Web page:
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Columbia University Faces Backlash Over Handling of Anti-Semitic Poster Incident

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Columbia University Faces Backlash Over Handling of Anti-Semitic Poster Incident

Edited by: Fern Sidman

Columbia University’s campus has been rocked by controversy following the emergence of an anti-Semitic flier depicting a skunk adorned with the Israeli flag’s white and blue colors along with a Star of David, as was reported by the New York Post on Wednesday. The imagery, reminiscent of Nazi propaganda tactics, has elicited widespread condemnation and sparked outrage within the Jewish community.

The Anti-Defamation League for New York and New Jersey swiftly condemned the poster, denouncing it as an attempt to vilify Jewish and Israeli students on campus while fostering an increasingly hostile environment, according to the report in the Post. The organization criticized the Columbia administration for what it perceived as a failure to take prompt action to address the issue.

“The skunk poster evokes classic anti-Semitic tropes that are instantly familiar to anyone who has seen Nazi propaganda,” remarked Michelle Ahdoot, Director of Programming and Strategy at End Jew Hatred, highlighting the disturbing parallels between the flier and historical anti-Semitic rhetoric, the Post reported. Ahdoot emphasized the need for concrete measures to combat Jew-hatred on campus, including imposing consequences on individuals and organizations perpetuating discriminatory behavior.

The discovery of the poster was brought to public attention by Shai Davidai, an Assistant Professor at Columbia’s business school, who condemned the depiction of Israelis as skunks. As was noted in the Post report, Davidai raised concerns about the implications of such imagery, drawing attention to the university’s response—or lack thereof—to the incident.

“If any other group was depicted as animals, the school would have already called the FBI to investigate,” Davidai asserted, according to the report in the Post and questioned Columbia University’s commitment to combating anti-Semitism and ensuring the safety of its students.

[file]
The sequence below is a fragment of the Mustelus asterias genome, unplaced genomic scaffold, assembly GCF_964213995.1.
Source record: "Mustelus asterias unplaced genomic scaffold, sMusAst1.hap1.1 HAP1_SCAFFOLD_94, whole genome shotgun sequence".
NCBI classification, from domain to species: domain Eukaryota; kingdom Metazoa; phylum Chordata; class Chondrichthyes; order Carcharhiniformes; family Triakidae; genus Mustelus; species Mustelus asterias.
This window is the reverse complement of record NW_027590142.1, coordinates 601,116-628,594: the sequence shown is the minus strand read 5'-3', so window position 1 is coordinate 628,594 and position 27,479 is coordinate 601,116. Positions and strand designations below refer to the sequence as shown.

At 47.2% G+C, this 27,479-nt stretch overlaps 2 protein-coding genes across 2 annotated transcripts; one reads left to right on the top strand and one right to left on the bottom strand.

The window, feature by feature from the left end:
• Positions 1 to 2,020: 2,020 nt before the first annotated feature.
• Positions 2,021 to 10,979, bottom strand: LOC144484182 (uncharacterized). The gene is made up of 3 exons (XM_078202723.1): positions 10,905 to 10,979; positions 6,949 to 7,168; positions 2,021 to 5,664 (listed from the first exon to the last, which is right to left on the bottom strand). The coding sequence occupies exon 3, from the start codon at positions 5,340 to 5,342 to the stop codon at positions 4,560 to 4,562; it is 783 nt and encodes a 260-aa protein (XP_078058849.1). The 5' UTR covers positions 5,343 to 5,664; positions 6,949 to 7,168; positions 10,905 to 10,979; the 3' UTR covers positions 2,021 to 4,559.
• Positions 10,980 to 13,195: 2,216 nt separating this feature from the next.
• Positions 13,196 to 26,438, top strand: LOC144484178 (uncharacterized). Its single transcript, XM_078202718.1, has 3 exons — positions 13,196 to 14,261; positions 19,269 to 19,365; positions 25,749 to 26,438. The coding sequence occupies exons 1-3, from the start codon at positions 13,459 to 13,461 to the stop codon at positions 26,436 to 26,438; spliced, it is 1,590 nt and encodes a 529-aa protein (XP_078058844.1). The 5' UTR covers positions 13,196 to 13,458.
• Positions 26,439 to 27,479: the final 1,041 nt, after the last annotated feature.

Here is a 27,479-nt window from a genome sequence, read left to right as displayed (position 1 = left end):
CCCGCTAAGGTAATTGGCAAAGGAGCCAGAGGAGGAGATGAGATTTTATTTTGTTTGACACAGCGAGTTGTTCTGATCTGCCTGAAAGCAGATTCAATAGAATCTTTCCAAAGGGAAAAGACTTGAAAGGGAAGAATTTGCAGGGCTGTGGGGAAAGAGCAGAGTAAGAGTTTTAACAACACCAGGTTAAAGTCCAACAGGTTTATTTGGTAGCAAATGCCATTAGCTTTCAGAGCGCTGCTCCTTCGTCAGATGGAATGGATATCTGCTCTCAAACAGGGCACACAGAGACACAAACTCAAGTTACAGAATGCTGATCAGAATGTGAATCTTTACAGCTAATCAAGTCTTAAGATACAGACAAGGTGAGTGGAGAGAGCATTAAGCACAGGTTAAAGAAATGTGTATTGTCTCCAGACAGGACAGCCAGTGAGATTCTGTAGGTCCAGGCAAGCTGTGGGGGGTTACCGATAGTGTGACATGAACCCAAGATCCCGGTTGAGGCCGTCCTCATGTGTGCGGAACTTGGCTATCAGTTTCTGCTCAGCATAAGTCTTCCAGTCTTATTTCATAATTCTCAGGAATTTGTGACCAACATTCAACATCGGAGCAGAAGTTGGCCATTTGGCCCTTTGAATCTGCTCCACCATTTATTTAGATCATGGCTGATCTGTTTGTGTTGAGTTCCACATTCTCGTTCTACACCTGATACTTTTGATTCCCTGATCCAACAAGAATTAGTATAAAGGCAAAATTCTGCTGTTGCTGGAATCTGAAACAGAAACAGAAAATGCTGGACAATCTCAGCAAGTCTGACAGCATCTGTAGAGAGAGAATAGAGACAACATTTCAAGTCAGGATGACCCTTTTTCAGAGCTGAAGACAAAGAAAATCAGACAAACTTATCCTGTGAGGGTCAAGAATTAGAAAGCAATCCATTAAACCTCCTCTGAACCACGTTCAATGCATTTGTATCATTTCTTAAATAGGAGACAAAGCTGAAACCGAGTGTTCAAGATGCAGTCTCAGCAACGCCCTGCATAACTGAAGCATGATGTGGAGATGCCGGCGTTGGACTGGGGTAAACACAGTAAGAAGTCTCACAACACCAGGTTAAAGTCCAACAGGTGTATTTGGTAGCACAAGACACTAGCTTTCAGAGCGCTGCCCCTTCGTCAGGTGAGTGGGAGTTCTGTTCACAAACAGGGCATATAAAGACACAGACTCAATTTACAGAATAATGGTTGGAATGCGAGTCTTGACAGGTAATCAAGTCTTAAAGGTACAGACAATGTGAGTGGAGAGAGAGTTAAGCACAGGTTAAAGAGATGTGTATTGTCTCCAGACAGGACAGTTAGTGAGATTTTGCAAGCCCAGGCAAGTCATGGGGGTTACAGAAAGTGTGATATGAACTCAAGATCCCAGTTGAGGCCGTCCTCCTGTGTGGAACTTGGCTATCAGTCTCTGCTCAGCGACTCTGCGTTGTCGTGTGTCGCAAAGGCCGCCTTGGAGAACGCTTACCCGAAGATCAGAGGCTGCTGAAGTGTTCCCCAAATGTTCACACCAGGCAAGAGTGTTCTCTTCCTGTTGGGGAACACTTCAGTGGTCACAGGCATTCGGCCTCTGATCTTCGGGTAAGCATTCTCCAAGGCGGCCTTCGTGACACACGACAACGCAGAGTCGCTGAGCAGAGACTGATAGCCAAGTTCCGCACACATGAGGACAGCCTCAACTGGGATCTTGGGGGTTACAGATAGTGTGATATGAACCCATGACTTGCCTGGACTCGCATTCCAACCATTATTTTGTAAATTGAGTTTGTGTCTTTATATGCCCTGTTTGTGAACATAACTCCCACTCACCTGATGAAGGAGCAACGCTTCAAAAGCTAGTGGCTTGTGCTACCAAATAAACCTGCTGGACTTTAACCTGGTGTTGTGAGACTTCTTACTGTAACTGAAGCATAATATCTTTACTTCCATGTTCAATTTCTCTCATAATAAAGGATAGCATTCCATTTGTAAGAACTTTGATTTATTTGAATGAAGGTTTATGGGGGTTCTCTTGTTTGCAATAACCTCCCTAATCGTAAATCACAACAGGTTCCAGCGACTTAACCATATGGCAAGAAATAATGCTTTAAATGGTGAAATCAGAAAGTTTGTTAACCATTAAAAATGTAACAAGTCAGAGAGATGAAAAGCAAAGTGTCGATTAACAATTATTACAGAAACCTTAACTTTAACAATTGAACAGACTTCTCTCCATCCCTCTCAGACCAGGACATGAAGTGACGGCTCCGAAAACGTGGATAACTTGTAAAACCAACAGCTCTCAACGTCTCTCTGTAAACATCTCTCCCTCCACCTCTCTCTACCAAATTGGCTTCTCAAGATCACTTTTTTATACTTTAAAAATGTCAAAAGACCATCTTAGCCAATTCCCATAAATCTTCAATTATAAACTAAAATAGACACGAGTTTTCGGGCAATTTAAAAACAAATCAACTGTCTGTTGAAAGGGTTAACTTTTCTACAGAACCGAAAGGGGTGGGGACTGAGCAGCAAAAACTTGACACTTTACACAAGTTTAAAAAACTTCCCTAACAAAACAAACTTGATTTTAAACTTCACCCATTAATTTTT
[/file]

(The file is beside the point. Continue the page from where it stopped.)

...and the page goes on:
“This poster seen today on campus depicts all Israelis as skunks. If any other group was depicted as animals, the school would have already called the FBI to investigate,” he wrote on X, according to the Post report. “What’s next? All Jews are vermin? Columbia University – what the f*** are you waiting for?”

 In response to inquiries, a Columbia University spokesperson acknowledged the posters’ presence on campus and condemned them as “abhorrent and anti-Semitic.” The report in the Post also said that the administration stated that the posters were promptly removed upon discovery, and a report was filed under the university’s anti-discrimination policies.

Despite calls for transparency regarding the origins of the flier and consequences for those responsible, Columbia University declined to provide further details, the Post report noted.  Instead, they referenced a previous announcement by University President Minouche Shafik regarding the formation of a task force to combat anti-Semitism.

“We want to reiterate that we will not tolerate such actions and are moving forcefully against anti-Semitic threats, images, and other violations as they are reported,” Shafik declared in a statement, reaffirming the university’s commitment to addressing anti-Semitism on campus.

Criticism has been directed at Columbia’s task force formed to combat anti-Semitism, with questions raised about its effectiveness and actions taken since its inception. The lack of clarity surrounding the task force’s initiatives and its intended course of action in addressing the offensive poster has drawn condemnation from various quarters.

The grotesque depiction featured on the poster has raised suspicions among online observers, with some speculating a possible connection to a recent incident at an anti-Israel demonstration held at Columbia University, the Post report said. During the protest, demonstrators alleged being sprayed with a noxious chemical, likened to “skunk water,” which led to symptoms such as headaches, fatigue, and nausea.

Members of suspended university groups, including Students for Justice in Palestine and Jewish Voice for Peace, recounted the encounter, alleging that unidentified individuals sprayed them with the chemical outside the Low Library, according to information provided in the Post report. Reports linking the incident to the use of “skunk water” by the Israel Defense Forces (IDF) have fueled speculation about the origins and motivations behind the anti-Semitic poster.

As Columbia grapples with the fallout from these troubling incidents, calls for greater accountability and proactive measures to ensure the safety of the Jewish community on campus have grown louder. The university’s response, or lack thereof, will undoubtedly shape perceptions of its commitment to fostering a campus environment free from discrimination and intolerance.

 

 

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